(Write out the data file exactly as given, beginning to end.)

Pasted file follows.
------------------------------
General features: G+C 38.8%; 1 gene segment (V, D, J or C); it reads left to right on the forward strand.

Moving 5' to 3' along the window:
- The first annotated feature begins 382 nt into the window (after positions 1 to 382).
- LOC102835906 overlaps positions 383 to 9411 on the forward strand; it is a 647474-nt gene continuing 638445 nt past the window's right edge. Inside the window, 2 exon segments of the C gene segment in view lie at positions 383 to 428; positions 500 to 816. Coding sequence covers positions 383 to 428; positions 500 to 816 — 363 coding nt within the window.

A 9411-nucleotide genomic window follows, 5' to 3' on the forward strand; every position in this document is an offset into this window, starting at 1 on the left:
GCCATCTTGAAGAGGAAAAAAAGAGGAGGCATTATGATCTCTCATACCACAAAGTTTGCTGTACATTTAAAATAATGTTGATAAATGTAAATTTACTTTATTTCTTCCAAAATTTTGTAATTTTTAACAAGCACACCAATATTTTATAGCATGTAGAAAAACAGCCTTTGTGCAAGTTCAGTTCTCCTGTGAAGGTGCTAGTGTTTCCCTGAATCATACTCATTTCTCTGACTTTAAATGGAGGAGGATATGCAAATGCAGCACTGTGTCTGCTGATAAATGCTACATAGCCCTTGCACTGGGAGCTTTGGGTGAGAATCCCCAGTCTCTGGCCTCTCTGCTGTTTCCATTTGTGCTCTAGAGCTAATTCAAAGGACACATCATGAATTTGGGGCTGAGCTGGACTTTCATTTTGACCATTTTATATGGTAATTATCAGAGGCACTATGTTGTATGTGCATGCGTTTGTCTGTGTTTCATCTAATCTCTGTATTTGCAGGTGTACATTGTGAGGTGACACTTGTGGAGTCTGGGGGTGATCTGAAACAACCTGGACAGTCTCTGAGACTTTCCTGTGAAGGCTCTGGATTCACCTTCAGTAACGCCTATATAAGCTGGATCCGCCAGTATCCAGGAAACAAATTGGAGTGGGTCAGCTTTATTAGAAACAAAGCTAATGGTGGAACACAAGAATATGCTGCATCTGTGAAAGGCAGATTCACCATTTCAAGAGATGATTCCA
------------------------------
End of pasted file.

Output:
General features: G+C 38.8%; 1 gene segment (V, D, J or C); it reads left to right on the forward strand.

Moving 5' to 3' along the window:
- The first annotated feature begins 382 nt into the window (after positions 1 to 382).
- LOC102835906 overlaps positions 383 to 9411 on the forward strand; it is a 647474-nt gene continuing 638445 nt past the window's right edge. Inside the window, 2 exon segments of the C gene segment in view lie at positions 383 to 428; positions 500 to 816. Coding sequence covers positions 383 to 428; positions 500 to 816 — 363 coding nt within the window.

A 9411-nucleotide genomic window follows, 5' to 3' on the forward strand; every position in this document is an offset into this window, starting at 1 on the left:
GCCATCTTGAAGAGGAAAAAAAGAGGAGGCATTATGATCTCTCATACCACAAAGTTTGCTGTACATTTAAAATAATGTTGATAAATGTAAATTTACTTTATTTCTTCCAAAATTTTGTAATTTTTAACAAGCACACCAATATTTTATAGCATGTAGAAAAACAGCCTTTGTGCAAGTTCAGTTCTCCTGTGAAGGTGCTAGTGTTTCCCTGAATCATACTCATTTCTCTGACTTTAAATGGAGGAGGATATGCAAATGCAGCACTGTGTCTGCTGATAAATGCTACATAGCCCTTGCACTGGGAGCTTTGGGTGAGAATCCCCAGTCTCTGGCCTCTCTGCTGTTTCCATTTGTGCTCTAGAGCTAATTCAAAGGACACATCATGAATTTGGGGCTGAGCTGGACTTTCATTTTGACCATTTTATATGGTAATTATCAGAGGCACTATGTTGTATGTGCATGCGTTTGTCTGTGTTTCATCTAATCTCTGTATTTGCAGGTGTACATTGTGAGGTGACACTTGTGGAGTCTGGGGGTGATCTGAAACAACCTGGACAGTCTCTGAGACTTTCCTGTGAAGGCTCTGGATTCACCTTCAGTAACGCCTATATAAGCTGGATCCGCCAGTATCCAGGAAACAAATTGGAGTGGGTCAGCTTTATTAGAAACAAAGCTAATGGTGGAACACAAGAATATGCTGCATCTGTGAAAGGCAGATTCACCATTTCAAGAGATGATTCCA